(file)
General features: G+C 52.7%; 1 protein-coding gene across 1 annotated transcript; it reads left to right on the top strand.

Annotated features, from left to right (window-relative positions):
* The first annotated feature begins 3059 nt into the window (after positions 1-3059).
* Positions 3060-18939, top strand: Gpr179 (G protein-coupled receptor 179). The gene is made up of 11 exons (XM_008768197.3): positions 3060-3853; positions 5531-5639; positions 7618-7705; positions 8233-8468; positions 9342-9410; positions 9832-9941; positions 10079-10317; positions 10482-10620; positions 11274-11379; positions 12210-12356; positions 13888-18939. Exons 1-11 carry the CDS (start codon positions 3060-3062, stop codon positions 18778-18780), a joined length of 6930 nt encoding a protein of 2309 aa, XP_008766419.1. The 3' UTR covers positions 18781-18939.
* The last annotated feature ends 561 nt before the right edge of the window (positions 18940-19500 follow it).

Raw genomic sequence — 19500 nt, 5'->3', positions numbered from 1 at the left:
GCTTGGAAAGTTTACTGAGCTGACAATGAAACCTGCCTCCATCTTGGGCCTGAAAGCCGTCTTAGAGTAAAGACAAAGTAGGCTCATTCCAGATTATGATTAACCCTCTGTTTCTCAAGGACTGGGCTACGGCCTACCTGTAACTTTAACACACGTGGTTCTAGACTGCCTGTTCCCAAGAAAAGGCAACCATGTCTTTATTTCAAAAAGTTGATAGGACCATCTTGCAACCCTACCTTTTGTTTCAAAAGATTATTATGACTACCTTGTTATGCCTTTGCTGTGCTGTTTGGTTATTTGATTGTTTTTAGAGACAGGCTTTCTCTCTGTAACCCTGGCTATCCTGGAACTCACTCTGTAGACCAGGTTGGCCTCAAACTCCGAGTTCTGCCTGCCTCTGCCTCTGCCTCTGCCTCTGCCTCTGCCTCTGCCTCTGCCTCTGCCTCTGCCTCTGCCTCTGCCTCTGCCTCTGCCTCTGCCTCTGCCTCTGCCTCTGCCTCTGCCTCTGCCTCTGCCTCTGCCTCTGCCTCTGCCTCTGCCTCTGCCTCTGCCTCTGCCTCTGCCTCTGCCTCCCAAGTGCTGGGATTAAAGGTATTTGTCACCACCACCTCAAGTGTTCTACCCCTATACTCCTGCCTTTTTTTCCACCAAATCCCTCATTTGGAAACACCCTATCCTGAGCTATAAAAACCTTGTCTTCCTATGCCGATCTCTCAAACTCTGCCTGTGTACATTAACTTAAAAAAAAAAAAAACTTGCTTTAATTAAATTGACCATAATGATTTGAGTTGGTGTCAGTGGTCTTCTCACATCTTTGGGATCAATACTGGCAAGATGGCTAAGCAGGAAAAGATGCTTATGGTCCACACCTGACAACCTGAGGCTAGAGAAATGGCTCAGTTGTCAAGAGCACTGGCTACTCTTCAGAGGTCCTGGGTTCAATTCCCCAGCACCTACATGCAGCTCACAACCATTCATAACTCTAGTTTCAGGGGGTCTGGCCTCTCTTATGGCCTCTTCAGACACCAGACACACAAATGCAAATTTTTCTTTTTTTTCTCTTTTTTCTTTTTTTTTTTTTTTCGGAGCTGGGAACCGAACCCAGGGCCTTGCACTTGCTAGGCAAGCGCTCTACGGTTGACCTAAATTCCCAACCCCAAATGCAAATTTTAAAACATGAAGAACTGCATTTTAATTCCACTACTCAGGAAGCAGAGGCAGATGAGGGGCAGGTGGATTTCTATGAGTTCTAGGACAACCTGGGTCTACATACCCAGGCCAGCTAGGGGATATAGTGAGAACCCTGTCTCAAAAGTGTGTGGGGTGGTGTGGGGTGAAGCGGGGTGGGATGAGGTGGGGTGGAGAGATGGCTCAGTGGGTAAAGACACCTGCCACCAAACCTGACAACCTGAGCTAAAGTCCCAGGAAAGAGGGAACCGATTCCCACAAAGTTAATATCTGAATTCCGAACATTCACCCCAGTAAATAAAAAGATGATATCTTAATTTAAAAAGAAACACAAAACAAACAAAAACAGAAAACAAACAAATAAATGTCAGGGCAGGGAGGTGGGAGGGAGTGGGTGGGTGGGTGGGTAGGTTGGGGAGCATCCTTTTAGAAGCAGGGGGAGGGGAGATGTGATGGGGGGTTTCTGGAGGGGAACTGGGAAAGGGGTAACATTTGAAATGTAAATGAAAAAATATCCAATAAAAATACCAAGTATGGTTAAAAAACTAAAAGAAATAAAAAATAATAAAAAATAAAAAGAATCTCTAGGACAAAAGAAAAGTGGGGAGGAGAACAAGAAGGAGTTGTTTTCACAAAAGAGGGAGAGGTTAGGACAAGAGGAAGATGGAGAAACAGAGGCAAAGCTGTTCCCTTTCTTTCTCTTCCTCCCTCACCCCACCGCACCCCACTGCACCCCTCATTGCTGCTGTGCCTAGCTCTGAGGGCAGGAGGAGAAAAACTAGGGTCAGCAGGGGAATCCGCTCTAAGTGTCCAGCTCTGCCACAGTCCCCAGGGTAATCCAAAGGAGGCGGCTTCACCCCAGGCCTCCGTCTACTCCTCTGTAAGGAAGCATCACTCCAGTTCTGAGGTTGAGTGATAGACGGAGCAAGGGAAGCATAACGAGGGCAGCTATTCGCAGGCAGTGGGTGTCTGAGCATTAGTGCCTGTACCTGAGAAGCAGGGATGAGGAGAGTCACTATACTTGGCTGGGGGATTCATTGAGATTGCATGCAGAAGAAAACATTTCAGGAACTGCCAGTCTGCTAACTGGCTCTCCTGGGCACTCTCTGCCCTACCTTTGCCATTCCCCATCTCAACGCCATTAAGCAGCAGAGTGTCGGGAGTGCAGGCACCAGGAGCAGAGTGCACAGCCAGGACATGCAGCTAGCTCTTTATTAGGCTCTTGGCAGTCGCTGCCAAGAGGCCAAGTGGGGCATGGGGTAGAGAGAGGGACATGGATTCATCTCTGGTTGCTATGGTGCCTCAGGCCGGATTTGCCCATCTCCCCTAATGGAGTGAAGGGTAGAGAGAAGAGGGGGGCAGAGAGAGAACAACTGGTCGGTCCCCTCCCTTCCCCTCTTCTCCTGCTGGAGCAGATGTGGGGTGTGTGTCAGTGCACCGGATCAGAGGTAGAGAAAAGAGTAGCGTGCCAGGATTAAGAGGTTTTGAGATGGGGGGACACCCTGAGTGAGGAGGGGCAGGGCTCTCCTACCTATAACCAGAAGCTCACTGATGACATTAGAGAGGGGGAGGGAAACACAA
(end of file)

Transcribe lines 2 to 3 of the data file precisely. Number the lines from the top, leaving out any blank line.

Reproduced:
Annotated features, from left to right (window-relative positions):
* The first annotated feature begins 3059 nt into the window (after positions 1-3059).